Some COVID-19 patients test positive days after recovery

PCR testing with gloved hand
PCR testing with gloved hand

Sinhyu / iStock

Four medical professionals with COVID-19 who met the criteria for hospital release or lifting of quarantine in China had positive real-time reverse transcriptase-polymerase chain reaction (RT-PCR) results 5 to 13 days later, according to a research letter published yesterday in JAMA.

The researchers said the results suggest that current criteria for hospital release or lifting of quarantine and continued treatment should be reevaluated. "These findings suggest that at least a proportion of recovered patients may still be virus carriers," they wrote.

Other new research involving the novel coronavirus includes two large clinical studies highlighting the extent of severe cases and common comorbidities, and a UK report notes that its first two COVID-19 cases would not have gotten tested using case definitions.

Serial positive RT-PCR results

In the small JAMA study, throat swabs from one hospitalized patient and three patients in home quarantine treated at Zhongnan Hospital of Wuhan University from Jan 1 to Feb 15 were tested with RT-PCR for COVID-19 nucleic acid to determine if the patients could return to work.

Criteria for hospital release or return to work included normal temperature for at least 3 days, resolved respiratory symptoms, substantially improved lesions on chest computed tomography (CT), and two consecutive negative RT-PCR test results at least 1 day apart.

RT-PCR results of the patients, two men and two women aged 30 to 36 years, were positive, and CT scans showed mild to moderate areas of fluid buildup. The patients were given antiviral medication and recovered 12 to 32 days after symptom onset. After meeting the criteria for hospital release or lifting of quarantine, the patients were asked to remain at home for another 5 days.

RT-PCR was performed again 5 to 13 days later and repeated three times over the next 4 or 5 days—and all tests were positive. Another RT-PCR test with a kit from a different manufacturer confirmed the results. The patients were asymptomatic, CT showed no changes, and they reported no contact with anyone with respiratory symptoms or infected family members.

"Further studies should follow up patients who are not healthcare professionals and who have more severe infection after hospital discharge or discontinuation of quarantine," the authors noted. "Longitudinal studies on a larger cohort would help to understand the prognosis of the disease."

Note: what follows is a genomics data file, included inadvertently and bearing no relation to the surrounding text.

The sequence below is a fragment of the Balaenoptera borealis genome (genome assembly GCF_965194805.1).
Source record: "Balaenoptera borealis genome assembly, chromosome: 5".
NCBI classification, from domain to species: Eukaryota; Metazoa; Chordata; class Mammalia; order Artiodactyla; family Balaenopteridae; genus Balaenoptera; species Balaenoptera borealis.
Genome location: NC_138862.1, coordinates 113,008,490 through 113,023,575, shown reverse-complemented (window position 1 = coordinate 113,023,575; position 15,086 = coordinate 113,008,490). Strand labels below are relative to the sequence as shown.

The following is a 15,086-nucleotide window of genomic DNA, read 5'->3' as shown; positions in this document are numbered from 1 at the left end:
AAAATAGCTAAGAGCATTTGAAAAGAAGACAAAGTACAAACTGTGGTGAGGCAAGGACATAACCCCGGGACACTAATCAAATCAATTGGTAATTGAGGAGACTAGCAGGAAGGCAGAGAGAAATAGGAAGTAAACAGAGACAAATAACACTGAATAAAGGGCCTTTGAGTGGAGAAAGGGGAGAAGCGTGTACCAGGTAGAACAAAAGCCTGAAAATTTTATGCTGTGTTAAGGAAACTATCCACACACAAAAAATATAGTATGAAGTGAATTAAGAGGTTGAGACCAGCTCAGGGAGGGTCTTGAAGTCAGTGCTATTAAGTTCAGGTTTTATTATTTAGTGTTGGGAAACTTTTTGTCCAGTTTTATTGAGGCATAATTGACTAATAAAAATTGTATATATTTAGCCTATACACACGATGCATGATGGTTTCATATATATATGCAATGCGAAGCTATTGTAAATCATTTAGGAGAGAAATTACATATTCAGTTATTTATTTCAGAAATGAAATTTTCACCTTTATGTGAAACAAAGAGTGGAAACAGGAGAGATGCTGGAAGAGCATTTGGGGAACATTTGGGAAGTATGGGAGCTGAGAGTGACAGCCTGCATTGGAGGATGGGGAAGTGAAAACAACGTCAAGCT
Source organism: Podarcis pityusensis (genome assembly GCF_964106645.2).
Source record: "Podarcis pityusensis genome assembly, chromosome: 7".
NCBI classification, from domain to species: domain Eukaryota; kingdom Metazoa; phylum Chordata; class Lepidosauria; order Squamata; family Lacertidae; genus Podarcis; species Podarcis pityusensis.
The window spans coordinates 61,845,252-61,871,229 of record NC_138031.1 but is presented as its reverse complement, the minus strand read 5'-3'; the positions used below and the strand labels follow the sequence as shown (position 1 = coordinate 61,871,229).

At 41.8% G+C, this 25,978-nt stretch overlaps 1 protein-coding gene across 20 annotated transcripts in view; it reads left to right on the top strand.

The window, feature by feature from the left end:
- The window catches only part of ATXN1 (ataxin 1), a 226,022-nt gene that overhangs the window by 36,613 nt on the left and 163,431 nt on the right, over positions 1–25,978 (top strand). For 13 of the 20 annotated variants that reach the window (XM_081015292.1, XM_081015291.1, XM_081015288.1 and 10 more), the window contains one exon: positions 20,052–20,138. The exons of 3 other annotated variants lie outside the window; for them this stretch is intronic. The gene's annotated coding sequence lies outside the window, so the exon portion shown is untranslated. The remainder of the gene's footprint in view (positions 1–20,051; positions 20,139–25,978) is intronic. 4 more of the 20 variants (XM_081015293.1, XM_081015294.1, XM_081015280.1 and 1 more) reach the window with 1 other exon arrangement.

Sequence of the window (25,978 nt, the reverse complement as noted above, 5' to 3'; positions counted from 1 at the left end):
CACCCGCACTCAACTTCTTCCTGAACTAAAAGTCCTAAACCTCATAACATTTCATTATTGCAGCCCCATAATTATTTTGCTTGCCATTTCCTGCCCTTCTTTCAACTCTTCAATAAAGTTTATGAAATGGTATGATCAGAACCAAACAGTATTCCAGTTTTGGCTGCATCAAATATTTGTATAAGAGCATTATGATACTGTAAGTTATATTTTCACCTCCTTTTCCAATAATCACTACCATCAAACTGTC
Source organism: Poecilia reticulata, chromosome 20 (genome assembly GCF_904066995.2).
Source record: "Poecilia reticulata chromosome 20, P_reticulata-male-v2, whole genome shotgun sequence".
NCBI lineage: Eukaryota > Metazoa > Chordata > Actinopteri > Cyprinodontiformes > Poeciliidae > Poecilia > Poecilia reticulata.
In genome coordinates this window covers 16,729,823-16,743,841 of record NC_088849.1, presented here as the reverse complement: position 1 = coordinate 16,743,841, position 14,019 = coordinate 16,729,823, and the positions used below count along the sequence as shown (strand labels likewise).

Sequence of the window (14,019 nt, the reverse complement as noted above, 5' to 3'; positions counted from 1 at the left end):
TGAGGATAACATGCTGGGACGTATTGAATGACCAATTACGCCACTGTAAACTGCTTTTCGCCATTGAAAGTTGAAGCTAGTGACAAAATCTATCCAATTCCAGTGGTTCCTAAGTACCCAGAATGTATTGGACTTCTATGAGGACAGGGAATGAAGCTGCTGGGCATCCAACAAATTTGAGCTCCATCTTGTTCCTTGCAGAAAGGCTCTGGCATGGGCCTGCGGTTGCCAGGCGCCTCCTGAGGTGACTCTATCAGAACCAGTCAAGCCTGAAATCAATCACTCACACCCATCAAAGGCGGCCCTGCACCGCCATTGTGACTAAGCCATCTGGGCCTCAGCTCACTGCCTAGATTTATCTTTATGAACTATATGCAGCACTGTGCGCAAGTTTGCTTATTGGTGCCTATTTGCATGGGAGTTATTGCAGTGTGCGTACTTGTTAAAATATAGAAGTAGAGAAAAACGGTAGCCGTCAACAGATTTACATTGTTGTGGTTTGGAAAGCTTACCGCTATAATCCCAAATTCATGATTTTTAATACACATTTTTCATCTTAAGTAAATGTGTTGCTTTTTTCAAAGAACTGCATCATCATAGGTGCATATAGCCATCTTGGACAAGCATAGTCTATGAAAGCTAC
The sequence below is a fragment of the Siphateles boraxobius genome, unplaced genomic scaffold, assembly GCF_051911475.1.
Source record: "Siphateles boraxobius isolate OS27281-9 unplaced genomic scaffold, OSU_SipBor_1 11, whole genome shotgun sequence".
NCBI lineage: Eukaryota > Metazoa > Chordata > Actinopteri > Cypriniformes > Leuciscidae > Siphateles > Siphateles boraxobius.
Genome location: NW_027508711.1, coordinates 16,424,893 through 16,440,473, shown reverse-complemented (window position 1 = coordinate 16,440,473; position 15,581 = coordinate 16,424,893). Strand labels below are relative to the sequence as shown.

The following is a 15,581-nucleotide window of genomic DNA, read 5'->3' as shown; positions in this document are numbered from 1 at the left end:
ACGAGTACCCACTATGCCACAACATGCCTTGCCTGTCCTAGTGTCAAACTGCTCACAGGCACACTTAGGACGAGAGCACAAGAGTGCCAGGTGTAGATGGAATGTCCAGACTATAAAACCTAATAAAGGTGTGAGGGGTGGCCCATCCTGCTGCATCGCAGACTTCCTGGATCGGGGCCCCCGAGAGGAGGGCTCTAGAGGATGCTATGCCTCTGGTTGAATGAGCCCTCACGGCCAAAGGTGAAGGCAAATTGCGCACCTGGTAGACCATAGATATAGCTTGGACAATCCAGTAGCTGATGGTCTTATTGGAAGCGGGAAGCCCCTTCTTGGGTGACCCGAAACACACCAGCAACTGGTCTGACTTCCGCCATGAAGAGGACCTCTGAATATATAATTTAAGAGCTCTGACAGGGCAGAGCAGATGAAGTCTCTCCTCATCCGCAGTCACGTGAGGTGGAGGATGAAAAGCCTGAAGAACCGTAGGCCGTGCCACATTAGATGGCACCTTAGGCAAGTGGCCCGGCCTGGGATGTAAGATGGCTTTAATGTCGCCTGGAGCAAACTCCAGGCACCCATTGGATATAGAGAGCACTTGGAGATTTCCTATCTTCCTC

Experts recommend cautious interpretation

Although the results are interesting, it should be noted that RT-PCR measures viral genomic material but doesn't necessarily indicate contagiousness, said Stanley Perlman, MD, PhD, professor of microbiology and immunology at the University of Iowa Hospitals and Clinics in Iowa City.

"Genomic material comes from virus, of course, but it does not indicate that infectious virus is present," Perlman said, adding that a positive test means that virus or was present a day or two before. "Certainly [RT-PCR] is useful diagnostically; it is less useful for telling us whether someone is contagious." He was not involved in the study.

He added, "The patients may be patient carriers or they may just have viral genomic material without any infectious virus. It is hard to know—and hard to know if they are infectious as well. This is all murky at present."

Florian Krammer PhD, virologist and vaccinologist in the Department of Microbiology at the Icahn School of Medicine at Mount Sinai in New York City, said on Twitter that the RNA of many viruses can be detected months after viral shedding has ended.

"Follow-up tests can turn positive after a few negative tests, eg because sampling was better," Krammer said. "Also, and this is a very important point, just because somebody still tests positive in a nuclei acid-based test does not mean they are still shedding infectious virus."